Another thing about playing with them is that it makes you keep your feet on the ground - you realise you are still a very young and developing band and that you have to work a lot harder at it. It's a perfect time for us to go into writing an album, seeing a band on full tilt like U2. It makes me rejoice that you don't have to lose your passion like so many bands do after a few years.
U2.com: You've got several dozen songs on the go in the writing process - how does the process of recording work in Snow Patrol?
SP: When we finish with U2 in Amsterdam we will go over to Ireland to work through songs we are developing. Then we'll end up writing some more and go into the studio in September. We want to finish recording by the end of the year and have the album out next year.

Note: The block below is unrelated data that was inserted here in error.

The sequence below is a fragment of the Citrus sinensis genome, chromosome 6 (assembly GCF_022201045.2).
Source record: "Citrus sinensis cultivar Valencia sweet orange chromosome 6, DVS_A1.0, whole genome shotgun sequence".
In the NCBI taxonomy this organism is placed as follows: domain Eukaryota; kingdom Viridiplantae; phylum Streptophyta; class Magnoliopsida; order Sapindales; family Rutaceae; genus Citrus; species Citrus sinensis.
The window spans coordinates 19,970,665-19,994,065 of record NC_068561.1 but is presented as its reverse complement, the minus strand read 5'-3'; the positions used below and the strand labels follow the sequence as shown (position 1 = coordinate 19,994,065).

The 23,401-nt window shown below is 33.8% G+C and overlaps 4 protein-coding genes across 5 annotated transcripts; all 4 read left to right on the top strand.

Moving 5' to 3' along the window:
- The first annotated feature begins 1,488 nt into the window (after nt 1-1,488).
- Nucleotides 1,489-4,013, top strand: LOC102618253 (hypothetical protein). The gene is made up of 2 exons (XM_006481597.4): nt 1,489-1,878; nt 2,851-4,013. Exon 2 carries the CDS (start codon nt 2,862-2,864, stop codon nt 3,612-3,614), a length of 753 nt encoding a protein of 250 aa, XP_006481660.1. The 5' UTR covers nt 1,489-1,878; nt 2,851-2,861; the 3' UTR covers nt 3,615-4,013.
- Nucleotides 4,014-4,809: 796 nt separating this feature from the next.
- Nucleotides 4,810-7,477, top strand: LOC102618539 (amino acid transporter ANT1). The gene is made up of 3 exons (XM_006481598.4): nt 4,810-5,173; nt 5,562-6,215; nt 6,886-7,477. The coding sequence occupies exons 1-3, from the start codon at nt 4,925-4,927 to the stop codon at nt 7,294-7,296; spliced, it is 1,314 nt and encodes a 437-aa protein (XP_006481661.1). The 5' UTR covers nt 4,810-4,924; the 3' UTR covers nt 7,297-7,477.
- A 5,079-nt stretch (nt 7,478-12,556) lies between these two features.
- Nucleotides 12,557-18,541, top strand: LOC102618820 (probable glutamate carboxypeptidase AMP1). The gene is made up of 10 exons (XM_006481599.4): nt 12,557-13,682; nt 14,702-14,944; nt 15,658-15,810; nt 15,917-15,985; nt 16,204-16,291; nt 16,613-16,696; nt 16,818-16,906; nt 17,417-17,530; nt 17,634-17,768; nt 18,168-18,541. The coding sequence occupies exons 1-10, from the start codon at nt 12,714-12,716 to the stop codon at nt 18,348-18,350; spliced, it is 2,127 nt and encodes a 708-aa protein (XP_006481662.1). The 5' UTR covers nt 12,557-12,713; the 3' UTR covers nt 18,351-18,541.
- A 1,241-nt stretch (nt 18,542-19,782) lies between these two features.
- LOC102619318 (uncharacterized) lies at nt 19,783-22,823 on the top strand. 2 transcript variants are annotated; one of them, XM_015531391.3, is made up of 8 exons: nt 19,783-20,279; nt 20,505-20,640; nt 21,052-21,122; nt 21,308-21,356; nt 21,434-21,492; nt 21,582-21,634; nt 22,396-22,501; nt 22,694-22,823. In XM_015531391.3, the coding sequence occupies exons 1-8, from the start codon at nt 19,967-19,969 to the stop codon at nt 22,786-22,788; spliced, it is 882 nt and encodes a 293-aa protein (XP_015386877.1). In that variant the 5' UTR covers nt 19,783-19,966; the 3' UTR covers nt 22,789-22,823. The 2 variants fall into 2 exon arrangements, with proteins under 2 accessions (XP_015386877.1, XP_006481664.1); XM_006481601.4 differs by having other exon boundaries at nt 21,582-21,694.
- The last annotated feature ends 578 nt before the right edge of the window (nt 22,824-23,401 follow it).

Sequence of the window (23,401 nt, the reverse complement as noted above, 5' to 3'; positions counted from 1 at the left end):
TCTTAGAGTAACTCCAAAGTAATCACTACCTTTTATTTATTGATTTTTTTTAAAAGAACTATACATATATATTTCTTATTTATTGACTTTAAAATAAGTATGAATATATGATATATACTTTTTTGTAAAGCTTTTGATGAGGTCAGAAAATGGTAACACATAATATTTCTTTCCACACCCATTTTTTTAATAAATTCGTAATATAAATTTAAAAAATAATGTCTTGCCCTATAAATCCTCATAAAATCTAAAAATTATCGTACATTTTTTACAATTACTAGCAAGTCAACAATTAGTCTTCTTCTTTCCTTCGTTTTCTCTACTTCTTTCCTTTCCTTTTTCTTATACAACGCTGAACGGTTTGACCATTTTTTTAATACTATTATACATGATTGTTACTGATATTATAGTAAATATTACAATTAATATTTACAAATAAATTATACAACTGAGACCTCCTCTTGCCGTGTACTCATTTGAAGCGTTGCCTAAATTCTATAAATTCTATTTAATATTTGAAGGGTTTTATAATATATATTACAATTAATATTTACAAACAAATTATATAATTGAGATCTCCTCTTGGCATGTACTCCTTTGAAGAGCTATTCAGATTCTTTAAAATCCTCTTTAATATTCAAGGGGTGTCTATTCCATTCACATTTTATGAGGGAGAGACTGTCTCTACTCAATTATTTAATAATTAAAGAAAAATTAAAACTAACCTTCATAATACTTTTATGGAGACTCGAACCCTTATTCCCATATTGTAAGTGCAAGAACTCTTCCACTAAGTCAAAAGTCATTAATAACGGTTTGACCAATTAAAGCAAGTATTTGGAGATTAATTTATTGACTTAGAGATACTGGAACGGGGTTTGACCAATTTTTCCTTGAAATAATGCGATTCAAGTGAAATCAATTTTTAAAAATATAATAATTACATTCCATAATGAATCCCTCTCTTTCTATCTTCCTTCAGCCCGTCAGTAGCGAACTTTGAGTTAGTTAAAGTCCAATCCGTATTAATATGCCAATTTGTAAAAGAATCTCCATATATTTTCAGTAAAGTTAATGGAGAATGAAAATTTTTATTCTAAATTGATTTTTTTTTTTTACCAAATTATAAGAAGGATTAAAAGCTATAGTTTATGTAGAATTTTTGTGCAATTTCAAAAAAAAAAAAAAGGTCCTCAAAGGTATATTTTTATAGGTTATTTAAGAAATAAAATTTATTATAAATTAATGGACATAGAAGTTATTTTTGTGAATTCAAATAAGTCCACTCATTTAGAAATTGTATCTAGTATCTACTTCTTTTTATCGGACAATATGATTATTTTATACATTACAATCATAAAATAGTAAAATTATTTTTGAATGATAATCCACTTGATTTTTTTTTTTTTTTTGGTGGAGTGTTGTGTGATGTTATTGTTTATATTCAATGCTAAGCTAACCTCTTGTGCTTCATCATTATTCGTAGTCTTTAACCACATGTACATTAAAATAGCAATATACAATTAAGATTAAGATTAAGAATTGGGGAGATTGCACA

U2.com: Snow Patrol are also on the bill for Live 8 and you've been doing some appearances to promote Make Poverty History.
SP: Since being made aware of Make Poverty History by Emma Freud and Richard Curtis at the Band Aid 20 thing, I've become very involved with the campaign mentally - and I probably could do a lot more physically. I think Gordon Brown (UK Chancellor) has made a great start with dropping 100% of the debt for 18 countries but we now have to get everyone to edge up to the UN agreed targets of 0.7% in aid. It's such a ridiculously small number, people should really be coerced into it!
U2.com: What difference can a rock band make in this kind of campaign?
SP: Sometimes I am a bit wary of speaking too much about it as I am not yet well informed enough but even if we can get some more people to think about the issues, to wear the wristband, to become more educated about what is happening in Africa - that is something at least.
U2.com: Has there been a favourite moment on the tour so far ?
SP: As the sun came down in Brussels they played City of Blinding Lights and I love that song anyway. Then to play 'Streets' and 'Pride' back to back, what a double-punch! We have the drive and passion to stick at it like they do, we've been eleven years already... but I don't know if we will go the full thirty!